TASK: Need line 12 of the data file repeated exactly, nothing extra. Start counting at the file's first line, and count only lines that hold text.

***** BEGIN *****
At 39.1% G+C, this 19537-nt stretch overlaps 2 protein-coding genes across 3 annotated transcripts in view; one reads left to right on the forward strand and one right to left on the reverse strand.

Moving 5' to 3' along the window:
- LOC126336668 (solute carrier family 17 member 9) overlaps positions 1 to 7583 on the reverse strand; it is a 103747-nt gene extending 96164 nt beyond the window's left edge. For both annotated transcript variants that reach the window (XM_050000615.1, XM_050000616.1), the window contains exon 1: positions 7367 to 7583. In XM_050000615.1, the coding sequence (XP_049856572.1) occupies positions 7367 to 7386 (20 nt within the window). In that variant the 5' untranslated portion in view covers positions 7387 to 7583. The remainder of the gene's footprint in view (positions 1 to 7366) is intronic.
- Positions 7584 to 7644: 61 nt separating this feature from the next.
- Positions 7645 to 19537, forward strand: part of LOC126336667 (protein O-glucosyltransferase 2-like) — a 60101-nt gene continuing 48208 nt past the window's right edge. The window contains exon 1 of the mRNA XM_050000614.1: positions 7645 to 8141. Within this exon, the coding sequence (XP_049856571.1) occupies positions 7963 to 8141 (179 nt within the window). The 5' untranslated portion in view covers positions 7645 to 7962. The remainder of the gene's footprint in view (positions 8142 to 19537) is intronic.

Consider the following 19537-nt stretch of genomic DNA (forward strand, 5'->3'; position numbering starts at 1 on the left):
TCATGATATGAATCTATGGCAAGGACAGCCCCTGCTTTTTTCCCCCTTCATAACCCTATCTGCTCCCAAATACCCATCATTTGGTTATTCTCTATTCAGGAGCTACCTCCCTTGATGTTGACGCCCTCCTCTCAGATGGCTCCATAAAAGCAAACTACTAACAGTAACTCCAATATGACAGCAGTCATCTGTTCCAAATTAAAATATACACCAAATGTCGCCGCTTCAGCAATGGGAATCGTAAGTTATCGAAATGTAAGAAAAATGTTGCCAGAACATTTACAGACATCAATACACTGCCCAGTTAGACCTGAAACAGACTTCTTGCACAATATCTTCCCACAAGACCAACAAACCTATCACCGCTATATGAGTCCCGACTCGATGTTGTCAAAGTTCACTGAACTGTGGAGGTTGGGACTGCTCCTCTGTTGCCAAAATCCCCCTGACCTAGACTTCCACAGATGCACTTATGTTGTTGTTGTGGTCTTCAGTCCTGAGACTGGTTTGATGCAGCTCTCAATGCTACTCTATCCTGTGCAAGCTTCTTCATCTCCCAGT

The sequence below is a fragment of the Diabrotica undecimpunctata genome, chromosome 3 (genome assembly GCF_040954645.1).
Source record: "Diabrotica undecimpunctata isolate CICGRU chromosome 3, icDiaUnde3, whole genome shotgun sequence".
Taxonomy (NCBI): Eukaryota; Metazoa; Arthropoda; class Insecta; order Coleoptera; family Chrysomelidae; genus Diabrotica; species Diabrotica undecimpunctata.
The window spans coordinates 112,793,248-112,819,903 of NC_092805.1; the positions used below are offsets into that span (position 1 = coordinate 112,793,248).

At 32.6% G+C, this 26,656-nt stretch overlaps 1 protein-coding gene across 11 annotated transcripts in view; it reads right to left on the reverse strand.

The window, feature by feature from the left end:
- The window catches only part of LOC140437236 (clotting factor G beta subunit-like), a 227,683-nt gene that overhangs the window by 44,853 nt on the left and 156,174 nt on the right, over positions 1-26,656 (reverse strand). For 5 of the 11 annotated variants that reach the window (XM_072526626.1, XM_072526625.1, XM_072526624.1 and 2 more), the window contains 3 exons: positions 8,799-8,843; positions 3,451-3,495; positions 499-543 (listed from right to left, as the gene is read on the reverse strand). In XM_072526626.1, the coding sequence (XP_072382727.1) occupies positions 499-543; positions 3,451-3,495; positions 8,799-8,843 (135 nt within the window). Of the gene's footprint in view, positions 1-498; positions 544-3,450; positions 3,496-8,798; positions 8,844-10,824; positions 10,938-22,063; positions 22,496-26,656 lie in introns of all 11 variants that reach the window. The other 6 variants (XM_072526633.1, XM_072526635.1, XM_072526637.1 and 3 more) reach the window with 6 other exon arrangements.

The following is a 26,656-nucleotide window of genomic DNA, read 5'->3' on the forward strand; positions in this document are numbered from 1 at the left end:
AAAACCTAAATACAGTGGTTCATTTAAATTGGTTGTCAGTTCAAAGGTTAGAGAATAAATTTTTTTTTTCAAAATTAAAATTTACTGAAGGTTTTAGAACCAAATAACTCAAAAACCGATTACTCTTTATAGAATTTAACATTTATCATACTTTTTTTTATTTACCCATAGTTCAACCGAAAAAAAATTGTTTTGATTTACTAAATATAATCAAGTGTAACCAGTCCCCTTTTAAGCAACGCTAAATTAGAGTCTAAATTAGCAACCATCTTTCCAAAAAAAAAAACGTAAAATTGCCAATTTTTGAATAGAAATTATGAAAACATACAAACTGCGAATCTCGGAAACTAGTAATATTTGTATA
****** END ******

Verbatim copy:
At 32.6% G+C, this 26,656-nt stretch overlaps 1 protein-coding gene across 11 annotated transcripts in view; it reads right to left on the reverse strand.